A fascinating read! Flanagan is able to build on a small link between Charles Dickens and a little known Aboriginal girl to build a rich and passionate story. The tragedy of the treatment of Tasmanian aborigines is revealed through Mathinna's adoption by the Governor and his wife, and her subsequent 'fall from grace'. A touching story which haunts the reader long after the book is put away. Flanagan has a special touch and can tell a story without moralizing, but certainly causing food for thought.
idiotgirl on LibraryThing More than 1 year ago
Read this on Kindle. Turns out it's not available in hard cover yet. I think this is a very good book. Certainly based on an amazing "true" story: "Arctic explorer Sir John Franklin and Charles Dickens. In 1839 Tasmania, a tribe of Aboriginals are in the Van Diemen's Land penal colony, soon to be governed by Franklin and his wife, Lady Jane. The Franklins adopt a native girl, Mathinna, whom Lady Jane hopes to use as proof that civility lies in all human beings, even savages. Years later, in 1854 London, Lady Jane asks Charles Dickens to help defend her late husband's honor from accusations of cannibalism. Dickens, devastated by his daughter's death from pneumonia, publishes a defense of Franklin's honor, then develops a stage adaptation of Franklin's demise that forces the writer to face his suffering and introduces him to a comely young actress."An imagined scenario interlacing a story of Charles Dickens and 19th century Australian outback would be just too much. Flanagan manages to intertwine them. And connect the story around desire. Perhaps not always subtle. But striking and always interesting. I have two more novels that are "historical fiction" with Dickens as a character. Somehow I suspect that this one will end up being 1 of 3 by far.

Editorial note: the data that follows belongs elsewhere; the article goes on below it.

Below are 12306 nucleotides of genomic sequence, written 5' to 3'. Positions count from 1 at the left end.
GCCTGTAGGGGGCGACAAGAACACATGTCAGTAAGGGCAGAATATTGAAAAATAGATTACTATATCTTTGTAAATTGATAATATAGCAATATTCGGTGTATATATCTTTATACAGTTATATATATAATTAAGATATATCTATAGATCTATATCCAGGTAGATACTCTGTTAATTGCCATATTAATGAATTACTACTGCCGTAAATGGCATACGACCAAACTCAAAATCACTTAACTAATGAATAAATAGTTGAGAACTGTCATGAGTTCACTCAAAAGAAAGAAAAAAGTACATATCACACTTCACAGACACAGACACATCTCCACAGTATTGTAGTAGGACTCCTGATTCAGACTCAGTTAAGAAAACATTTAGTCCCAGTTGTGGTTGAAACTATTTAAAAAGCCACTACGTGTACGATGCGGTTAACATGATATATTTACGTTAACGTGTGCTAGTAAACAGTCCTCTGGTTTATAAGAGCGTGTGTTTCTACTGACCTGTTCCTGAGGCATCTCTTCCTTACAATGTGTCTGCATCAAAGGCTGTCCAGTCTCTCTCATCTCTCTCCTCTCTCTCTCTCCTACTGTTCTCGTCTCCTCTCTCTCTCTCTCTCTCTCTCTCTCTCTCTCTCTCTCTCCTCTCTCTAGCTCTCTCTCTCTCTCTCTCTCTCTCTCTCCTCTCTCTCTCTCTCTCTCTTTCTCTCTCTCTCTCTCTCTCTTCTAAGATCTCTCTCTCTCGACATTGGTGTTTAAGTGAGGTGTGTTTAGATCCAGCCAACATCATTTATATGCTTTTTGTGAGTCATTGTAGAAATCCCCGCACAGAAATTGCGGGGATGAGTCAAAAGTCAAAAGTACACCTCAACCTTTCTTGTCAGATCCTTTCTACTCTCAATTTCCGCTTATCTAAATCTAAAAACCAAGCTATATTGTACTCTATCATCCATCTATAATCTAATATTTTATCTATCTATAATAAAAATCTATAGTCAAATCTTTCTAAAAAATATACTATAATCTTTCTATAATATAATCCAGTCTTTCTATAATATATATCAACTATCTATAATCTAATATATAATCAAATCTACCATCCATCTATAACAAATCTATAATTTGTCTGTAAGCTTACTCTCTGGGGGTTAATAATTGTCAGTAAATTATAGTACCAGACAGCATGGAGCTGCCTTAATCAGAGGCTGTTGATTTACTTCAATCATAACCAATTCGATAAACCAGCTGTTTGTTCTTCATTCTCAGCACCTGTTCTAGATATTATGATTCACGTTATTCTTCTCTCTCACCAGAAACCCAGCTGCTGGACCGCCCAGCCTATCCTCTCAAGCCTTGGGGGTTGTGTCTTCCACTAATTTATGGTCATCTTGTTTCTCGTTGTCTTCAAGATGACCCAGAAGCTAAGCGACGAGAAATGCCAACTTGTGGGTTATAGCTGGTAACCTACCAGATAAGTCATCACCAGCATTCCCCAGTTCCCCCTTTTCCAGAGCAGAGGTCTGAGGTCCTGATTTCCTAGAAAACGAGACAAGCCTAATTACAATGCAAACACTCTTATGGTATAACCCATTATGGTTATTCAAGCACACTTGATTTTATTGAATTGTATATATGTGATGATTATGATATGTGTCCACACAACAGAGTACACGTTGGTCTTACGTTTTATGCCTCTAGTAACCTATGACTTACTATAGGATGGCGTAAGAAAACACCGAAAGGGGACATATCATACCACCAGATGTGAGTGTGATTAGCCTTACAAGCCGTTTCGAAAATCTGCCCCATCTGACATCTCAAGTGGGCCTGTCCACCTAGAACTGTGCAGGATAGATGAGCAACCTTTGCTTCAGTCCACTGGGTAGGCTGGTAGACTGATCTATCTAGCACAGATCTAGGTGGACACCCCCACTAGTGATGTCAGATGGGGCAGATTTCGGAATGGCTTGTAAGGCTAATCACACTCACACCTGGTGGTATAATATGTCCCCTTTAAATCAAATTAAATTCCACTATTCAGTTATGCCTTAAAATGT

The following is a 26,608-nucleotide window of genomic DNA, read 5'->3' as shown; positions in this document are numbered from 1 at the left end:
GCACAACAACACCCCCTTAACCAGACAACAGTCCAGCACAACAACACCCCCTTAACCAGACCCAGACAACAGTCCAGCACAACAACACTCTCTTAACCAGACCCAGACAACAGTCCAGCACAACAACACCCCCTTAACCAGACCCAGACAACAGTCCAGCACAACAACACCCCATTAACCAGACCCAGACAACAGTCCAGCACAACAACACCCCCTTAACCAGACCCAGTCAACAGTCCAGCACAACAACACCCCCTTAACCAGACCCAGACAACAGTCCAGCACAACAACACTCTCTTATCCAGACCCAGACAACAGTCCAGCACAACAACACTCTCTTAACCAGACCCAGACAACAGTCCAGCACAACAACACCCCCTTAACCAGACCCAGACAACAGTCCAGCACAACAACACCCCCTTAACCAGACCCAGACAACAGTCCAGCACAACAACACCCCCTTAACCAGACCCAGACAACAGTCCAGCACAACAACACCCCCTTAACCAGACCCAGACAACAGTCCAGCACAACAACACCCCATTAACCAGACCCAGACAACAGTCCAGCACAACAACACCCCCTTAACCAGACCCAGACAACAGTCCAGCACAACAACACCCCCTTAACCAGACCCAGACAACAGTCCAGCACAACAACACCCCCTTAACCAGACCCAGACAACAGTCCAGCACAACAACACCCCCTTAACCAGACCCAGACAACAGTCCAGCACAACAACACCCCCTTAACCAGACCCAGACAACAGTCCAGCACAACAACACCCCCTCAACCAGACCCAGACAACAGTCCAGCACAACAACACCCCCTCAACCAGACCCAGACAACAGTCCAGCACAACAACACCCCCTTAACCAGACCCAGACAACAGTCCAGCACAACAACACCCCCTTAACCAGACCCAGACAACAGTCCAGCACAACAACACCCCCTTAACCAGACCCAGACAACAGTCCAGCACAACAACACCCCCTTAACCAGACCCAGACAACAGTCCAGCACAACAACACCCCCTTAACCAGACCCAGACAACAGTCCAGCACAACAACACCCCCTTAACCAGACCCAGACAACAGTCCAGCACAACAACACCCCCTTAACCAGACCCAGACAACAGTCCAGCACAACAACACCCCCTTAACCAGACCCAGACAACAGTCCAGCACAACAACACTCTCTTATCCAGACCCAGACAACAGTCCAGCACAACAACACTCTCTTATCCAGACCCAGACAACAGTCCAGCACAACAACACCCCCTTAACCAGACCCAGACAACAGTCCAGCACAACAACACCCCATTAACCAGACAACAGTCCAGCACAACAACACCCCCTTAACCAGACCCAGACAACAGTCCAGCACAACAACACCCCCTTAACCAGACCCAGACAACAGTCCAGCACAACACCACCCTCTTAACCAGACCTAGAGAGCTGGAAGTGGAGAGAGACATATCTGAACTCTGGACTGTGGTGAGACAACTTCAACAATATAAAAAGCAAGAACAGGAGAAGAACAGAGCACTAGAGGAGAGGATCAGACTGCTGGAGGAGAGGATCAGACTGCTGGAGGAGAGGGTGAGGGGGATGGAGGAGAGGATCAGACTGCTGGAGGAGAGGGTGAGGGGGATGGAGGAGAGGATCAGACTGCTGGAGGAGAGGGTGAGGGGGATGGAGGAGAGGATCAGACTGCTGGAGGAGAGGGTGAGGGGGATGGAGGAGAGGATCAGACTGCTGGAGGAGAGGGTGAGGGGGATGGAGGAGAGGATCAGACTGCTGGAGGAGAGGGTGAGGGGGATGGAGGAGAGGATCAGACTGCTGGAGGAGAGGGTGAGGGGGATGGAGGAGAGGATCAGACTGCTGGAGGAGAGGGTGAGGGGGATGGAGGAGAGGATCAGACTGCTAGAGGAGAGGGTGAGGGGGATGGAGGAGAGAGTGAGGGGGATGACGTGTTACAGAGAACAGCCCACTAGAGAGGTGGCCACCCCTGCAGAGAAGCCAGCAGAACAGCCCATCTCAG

Anonymous More than 1 year ago